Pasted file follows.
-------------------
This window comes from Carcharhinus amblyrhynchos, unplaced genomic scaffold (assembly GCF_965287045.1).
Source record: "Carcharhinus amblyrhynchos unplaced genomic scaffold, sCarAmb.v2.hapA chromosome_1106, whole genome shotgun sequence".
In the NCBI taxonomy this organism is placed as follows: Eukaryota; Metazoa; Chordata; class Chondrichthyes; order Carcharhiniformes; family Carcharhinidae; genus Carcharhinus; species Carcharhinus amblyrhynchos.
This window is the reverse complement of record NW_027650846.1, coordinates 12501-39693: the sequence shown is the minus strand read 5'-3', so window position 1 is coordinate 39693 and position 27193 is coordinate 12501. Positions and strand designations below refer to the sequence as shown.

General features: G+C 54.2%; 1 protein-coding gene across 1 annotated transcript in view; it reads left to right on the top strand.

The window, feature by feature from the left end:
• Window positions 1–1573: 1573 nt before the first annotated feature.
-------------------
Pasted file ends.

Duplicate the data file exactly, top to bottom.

This window comes from Carcharhinus amblyrhynchos, unplaced genomic scaffold (assembly GCF_965287045.1).
Source record: "Carcharhinus amblyrhynchos unplaced genomic scaffold, sCarAmb.v2.hapA chromosome_1106, whole genome shotgun sequence".
In the NCBI taxonomy this organism is placed as follows: Eukaryota; Metazoa; Chordata; class Chondrichthyes; order Carcharhiniformes; family Carcharhinidae; genus Carcharhinus; species Carcharhinus amblyrhynchos.
This window is the reverse complement of record NW_027650846.1, coordinates 12501-39693: the sequence shown is the minus strand read 5'-3', so window position 1 is coordinate 39693 and position 27193 is coordinate 12501. Positions and strand designations below refer to the sequence as shown.

General features: G+C 54.2%; 1 protein-coding gene across 1 annotated transcript in view; it reads left to right on the top strand.

The window, feature by feature from the left end:
• Window positions 1–1573: 1573 nt before the first annotated feature.